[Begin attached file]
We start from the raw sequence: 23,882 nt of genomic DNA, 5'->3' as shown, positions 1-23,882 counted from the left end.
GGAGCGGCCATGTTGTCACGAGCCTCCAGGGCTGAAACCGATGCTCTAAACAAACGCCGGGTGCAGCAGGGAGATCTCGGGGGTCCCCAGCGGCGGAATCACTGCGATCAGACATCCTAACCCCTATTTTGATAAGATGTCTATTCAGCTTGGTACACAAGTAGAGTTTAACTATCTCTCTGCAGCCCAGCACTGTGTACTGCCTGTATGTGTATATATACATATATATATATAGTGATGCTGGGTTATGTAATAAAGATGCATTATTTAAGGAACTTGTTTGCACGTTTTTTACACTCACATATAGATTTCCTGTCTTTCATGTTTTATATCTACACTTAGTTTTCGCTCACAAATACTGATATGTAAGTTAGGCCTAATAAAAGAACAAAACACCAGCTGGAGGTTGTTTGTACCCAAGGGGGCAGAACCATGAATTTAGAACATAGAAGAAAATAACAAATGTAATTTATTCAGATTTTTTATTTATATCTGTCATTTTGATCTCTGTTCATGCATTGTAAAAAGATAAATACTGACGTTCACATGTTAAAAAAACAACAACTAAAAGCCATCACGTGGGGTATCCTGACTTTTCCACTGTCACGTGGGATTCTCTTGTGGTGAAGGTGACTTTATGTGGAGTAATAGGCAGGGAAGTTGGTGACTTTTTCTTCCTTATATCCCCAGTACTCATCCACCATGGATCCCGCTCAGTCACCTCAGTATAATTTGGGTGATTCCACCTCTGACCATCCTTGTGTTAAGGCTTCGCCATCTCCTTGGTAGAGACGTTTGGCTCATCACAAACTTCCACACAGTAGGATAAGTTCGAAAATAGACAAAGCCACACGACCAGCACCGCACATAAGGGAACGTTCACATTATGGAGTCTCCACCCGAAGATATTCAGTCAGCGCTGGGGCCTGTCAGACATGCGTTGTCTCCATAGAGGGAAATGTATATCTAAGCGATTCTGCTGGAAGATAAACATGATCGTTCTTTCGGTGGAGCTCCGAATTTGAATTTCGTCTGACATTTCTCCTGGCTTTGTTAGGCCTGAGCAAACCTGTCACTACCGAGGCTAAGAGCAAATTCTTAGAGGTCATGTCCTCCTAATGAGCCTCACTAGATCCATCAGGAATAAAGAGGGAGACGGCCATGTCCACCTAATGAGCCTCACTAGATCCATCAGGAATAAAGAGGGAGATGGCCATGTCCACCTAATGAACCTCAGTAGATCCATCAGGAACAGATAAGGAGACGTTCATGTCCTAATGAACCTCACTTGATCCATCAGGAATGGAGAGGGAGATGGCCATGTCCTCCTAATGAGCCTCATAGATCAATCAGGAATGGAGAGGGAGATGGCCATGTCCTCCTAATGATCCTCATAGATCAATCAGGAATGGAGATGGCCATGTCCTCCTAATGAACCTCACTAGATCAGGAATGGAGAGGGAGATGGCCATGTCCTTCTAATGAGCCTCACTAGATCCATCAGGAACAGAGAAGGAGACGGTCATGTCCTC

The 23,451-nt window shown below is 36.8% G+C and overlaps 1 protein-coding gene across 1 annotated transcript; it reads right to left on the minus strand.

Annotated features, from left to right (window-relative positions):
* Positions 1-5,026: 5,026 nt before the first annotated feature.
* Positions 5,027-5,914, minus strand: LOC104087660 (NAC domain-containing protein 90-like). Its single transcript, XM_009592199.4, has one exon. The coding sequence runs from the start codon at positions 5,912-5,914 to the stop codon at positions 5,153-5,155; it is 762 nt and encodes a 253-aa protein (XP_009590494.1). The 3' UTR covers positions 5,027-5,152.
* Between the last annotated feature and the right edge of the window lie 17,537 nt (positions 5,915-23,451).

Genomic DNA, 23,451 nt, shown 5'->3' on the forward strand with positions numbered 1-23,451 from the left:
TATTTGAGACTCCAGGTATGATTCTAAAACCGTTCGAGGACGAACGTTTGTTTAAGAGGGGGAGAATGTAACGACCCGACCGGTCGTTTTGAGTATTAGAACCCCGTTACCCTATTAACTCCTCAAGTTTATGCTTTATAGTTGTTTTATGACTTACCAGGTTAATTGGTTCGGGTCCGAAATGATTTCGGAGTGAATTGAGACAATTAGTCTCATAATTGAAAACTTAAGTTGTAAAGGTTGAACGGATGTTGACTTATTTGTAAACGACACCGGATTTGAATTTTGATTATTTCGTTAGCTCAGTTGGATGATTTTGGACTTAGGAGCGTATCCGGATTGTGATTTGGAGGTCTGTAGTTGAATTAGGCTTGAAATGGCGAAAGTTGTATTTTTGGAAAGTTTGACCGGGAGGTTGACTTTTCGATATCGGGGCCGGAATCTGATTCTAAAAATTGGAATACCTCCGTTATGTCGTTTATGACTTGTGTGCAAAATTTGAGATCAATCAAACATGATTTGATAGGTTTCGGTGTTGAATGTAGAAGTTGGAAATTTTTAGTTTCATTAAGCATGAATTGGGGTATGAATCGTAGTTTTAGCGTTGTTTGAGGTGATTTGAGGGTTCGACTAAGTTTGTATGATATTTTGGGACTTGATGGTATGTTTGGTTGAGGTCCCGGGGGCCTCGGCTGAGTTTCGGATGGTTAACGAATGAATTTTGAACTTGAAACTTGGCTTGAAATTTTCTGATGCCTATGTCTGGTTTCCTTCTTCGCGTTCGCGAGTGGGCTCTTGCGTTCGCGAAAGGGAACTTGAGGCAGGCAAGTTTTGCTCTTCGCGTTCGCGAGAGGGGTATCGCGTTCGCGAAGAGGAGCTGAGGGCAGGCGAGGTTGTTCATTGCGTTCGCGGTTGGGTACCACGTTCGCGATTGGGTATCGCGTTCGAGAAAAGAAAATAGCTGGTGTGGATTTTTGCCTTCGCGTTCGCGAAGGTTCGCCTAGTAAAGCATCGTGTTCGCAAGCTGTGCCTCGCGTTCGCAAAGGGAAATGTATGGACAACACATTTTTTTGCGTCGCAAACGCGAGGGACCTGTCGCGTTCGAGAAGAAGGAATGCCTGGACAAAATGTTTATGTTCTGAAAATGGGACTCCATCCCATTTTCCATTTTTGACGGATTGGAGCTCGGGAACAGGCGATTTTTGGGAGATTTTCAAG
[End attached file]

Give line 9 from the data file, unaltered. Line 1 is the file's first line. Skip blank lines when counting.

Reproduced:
TATTTGAGACTCCAGGTATGATTCTAAAACCGTTCGAGGACGAACGTTTGTTTAAGAGGGGGAGAATGTAACGACCCGACCGGTCGTTTTGAGTATTAGAACCCCGTTACCCTATTAACTCCTCAAGTTTATGCTTTATAGTTGTTTTATGACTTACCAGGTTAATTGGTTCGGGTCCGAAATGATTTCGGAGTGAATTGAGACAATTAGTCTCATAATTGAAAACTTAAGTTGTAAAGGTTGAACGGATGTTGACTTATTTGTAAACGACACCGGATTTGAATTTTGATTATTTCGTTAGCTCAGTTGGATGATTTTGGACTTAGGAGCGTATCCGGATTGTGATTTGGAGGTCTGTAGTTGAATTAGGCTTGAAATGGCGAAAGTTGTATTTTTGGAAAGTTTGACCGGGAGGTTGACTTTTCGATATCGGGGCCGGAATCTGATTCTAAAAATTGGAATACCTCCGTTATGTCGTTTATGACTTGTGTGCAAAATTTGAGATCAATCAAACATGATTTGATAGGTTTCGGTGTTGAATGTAGAAGTTGGAAATTTTTAGTTTCATTAAGCATGAATTGGGGTATGAATCGTAGTTTTAGCGTTGTTTGAGGTGATTTGAGGGTTCGACTAAGTTTGTATGATATTTTGGGACTTGATGGTATGTTTGGTTGAGGTCCCGGGGGCCTCGGCTGAGTTTCGGATGGTTAACGAATGAATTTTGAACTTGAAACTTGGCTTGAAATTTTCTGATGCCTATGTCTGGTTTCCTTCTTCGCGTTCGCGAGTGGGCTCTTGCGTTCGCGAAAGGGAACTTGAGGCAGGCAAGTTTTGCTCTTCGCGTTCGCGAGAGGGGTATCGCGTTCGCGAAGAGGAGCTGAGGGCAGGCGAGGTTGTTCATTGCGTTCGCGGTTGGGTACCACGTTCGCGATTGGGTATCGCGTTCGAGAAAAGAAAATAGCTGGTGTGGATTTTTGCCTTCGCGTTCGCGAAGGTTCGCCTAGTAAAGCATCGTGTTCGCAAGCTGTGCCTCGCGTTCGCAAAGGGAAATGTATGGACAACACATTTTTTTGCGTCGCAAACGCGAGGGACCTGTCGCGTTCGAGAAGAAGGAATGCCTGGACAAAATGTTTATGTTCTGAAAATGGGACTCCATCCCATTTTCCATTTTTGACGGATTGGAGCTCGGGAACAGGCGATTTTTGGGAGATTTTCAAG